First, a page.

"Islam: The Russian Solution" (December 21, 2006)
"For Prophet and Tsar: Islam and Empire in Russia and Central Asia"
by Robert D. Crews
"Islam in Russia: The Politics of Identity and Security"
by Shireen T. Hunter with Jeffrey L. Thomas and Alexander Melikishvili, and with a foreword by Ambassador James F. Collins
As the Russian empire extended south and east by conquest, trade, and the collaboration of indigenous elites, its Muslim population steadily increased. The Muslims of the Crimea and the steppelands north of the Caucasus and the Caspian Sea were incorporated into the empire by Catherine the Great in the eighteenth century; the Caucasus itself was conquered in the early nineteenth century, although the Russians never really quelled the Muslim hill tribes of Daghestan and Chechnya; and beginning in the 1860s the Russian army pushed the empire's frontier deep into the Kazakh steppe and Central Asia, subjugating rich and ancient centers of Islamic piety and scholarship in Tashkent, Kokand, Bukhara, and Samarkand. By the end of the nineteenth century there were more Muslims governed by the tsar than by the Ottoman sultan.
The encounter between Russia and the Muslim world has been perceived by most observers as a simple tale of imperial conquest and confrontation epitomized by Russia's long and often brutal war with the Muslim rebels in Chechnya and Daghestan. (This is a conflict that goes back to the nineteenth century, when the Daghestani warlord Imam Shamil led the Muslim hill tribes of the northern Caucasus in a fierce campaign against the army of Tsar Nicholas I, who ruled between 1825 and 1855.) In this saga of resistance and suppression, Russia's southern border represents a crucial front in the "clash of civilizations" between Islam and Christianity; the recent war in Chechnya is a return to the "natural state of conflict" between these religious traditions after the collapse of the artificial peace imposed by the Soviet regime.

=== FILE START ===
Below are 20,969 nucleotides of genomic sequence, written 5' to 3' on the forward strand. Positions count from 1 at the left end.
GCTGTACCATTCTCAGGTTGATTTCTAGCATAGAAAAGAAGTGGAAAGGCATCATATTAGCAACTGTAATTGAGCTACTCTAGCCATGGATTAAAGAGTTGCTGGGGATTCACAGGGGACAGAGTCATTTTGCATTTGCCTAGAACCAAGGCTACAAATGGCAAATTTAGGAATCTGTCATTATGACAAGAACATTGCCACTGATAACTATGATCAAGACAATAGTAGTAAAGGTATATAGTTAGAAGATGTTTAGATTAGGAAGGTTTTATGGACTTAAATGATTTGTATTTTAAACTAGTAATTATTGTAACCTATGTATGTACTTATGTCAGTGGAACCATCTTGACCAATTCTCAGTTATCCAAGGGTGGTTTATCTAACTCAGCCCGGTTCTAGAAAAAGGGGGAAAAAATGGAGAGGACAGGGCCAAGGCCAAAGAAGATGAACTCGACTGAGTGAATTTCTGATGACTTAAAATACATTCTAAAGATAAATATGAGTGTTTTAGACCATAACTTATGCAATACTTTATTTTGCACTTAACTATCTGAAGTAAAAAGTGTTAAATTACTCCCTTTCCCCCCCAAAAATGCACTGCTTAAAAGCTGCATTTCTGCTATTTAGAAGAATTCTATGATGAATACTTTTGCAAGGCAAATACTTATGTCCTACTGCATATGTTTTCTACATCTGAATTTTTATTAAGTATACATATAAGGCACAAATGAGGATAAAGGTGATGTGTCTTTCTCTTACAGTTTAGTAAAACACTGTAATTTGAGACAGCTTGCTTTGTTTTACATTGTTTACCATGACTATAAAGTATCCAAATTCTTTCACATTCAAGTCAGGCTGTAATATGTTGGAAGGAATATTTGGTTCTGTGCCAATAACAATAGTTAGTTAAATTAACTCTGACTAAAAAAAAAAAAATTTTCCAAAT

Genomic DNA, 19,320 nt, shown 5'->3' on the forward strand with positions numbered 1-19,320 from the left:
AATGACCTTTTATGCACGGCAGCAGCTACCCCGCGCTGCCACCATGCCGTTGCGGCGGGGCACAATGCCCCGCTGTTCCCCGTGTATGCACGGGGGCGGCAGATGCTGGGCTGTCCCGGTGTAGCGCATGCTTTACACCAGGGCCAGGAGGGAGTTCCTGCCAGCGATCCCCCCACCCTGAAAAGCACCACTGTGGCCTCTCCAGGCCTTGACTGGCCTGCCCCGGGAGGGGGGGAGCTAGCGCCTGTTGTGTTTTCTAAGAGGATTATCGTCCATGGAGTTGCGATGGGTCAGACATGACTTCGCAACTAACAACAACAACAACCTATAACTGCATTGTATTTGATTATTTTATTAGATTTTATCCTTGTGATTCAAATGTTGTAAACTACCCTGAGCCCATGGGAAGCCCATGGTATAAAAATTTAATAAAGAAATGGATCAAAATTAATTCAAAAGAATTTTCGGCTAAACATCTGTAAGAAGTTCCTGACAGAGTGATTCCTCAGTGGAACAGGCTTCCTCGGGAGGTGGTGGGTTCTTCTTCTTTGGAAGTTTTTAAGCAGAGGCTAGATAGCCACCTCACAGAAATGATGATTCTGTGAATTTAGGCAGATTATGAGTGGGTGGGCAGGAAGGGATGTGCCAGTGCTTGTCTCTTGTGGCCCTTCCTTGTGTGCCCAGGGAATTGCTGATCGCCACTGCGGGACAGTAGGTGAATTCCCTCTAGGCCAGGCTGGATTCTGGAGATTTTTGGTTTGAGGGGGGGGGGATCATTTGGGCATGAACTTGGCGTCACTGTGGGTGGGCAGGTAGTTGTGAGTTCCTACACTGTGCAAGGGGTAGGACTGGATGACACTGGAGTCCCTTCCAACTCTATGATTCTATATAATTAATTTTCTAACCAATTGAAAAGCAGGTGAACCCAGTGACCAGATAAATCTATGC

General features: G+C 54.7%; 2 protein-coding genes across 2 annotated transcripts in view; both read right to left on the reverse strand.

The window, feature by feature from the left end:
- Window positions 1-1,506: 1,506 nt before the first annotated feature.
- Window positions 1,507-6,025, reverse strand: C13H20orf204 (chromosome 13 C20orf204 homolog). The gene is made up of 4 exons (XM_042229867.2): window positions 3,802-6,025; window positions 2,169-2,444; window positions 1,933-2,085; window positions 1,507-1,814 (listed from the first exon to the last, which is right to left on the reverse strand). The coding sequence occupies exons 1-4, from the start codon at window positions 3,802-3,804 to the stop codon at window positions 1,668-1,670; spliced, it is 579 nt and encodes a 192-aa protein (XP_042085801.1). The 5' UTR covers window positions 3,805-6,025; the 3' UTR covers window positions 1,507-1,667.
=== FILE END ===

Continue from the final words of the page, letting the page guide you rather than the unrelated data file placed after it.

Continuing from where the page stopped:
But as Robert Crews reminds us in his scholarly and timely book "For Prophet and Tsar," the conflict in Chechnya and other parts of the northern Caucasus was in fact unusual in a history of peaceful coexistence and collaboration between Russia and the Muslim world before 1917. The reign of Catherine the Great, which began in 1762, marked the first major expansion of the Russian empire into the Caucasus region. The Russian armies conquered Muslim territories and suppressed resistance; but imperial officials also managed to win the allegiance of Muslim subjects by making Islam and its attendant hierarchies (with clerics and legal scholars at the top) a central institution of imperial rule. As a result of tsarist policies, Crews maintains, "Muslim men and women came to imagine the imperial state as a potential instrument of God's will," and engaged with it to renegotiate their own relationship with Islam as loyal subjects of the tsar. Read More
"Forever Putin?" (February 11, 2010)
"Bez Putina: Politicheskie Dialogi s Yevgeniem Kiselevym" ("Without Putin: Political Dialogues with Yevgeny Kiselev")